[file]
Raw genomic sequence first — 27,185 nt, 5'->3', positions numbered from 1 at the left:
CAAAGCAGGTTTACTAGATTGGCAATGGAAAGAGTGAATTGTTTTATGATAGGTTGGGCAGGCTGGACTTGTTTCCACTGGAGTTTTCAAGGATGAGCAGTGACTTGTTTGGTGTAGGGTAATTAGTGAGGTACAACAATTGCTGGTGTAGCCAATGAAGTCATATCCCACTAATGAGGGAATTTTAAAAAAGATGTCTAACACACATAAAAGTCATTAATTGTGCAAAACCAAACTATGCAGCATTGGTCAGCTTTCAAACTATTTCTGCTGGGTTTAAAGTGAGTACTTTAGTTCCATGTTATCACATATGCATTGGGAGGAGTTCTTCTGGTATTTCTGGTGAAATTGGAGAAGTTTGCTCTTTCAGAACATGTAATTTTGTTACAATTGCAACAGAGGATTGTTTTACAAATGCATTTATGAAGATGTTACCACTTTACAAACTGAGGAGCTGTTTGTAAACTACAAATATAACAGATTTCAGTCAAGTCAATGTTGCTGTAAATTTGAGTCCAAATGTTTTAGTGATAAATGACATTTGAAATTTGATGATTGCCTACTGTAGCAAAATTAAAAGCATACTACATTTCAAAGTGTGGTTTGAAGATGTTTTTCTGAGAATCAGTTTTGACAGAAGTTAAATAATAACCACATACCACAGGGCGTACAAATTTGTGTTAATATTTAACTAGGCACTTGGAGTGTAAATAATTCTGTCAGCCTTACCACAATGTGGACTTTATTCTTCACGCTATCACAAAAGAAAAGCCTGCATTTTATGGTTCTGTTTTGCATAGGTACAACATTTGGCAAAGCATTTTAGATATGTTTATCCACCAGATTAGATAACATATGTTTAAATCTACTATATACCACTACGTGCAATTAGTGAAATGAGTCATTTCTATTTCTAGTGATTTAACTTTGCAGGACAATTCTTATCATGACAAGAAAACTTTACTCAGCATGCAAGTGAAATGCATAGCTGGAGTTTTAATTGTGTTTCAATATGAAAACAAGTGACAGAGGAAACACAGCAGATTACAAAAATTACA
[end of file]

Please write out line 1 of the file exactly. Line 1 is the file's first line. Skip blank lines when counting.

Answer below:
Raw genomic sequence first — 27,185 nt, 5'->3', positions numbered from 1 at the left: